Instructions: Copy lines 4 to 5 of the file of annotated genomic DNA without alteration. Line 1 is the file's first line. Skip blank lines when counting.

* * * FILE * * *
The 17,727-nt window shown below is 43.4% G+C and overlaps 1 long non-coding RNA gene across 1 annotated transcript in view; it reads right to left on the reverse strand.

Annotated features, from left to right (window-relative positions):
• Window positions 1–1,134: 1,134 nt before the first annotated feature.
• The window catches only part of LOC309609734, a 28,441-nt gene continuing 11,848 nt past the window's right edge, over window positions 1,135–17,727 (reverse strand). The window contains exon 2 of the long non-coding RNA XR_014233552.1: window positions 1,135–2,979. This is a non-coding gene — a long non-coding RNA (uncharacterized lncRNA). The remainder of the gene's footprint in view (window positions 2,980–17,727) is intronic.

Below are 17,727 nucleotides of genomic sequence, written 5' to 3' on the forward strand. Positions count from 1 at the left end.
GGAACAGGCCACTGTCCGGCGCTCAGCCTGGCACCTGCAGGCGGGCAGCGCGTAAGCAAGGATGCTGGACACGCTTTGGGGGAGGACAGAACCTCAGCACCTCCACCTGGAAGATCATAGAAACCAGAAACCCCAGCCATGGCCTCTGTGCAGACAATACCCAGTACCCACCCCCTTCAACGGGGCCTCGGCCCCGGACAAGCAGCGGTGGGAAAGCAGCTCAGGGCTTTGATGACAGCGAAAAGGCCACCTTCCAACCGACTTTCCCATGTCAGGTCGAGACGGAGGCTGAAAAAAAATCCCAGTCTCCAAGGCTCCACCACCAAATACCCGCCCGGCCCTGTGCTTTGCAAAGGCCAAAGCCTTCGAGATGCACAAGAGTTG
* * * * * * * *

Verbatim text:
• The window catches only part of LOC309609734, a 28,441-nt gene continuing 11,848 nt past the window's right edge, over window positions 1,135–17,727 (reverse strand). The window contains exon 2 of the long non-coding RNA XR_014233552.1: window positions 1,135–2,979. This is a non-coding gene — a long non-coding RNA (uncharacterized lncRNA). The remainder of the gene's footprint in view (window positions 2,980–17,727) is intronic.

Below are 17,727 nucleotides of genomic sequence, written 5' to 3' on the forward strand. Positions count from 1 at the left end.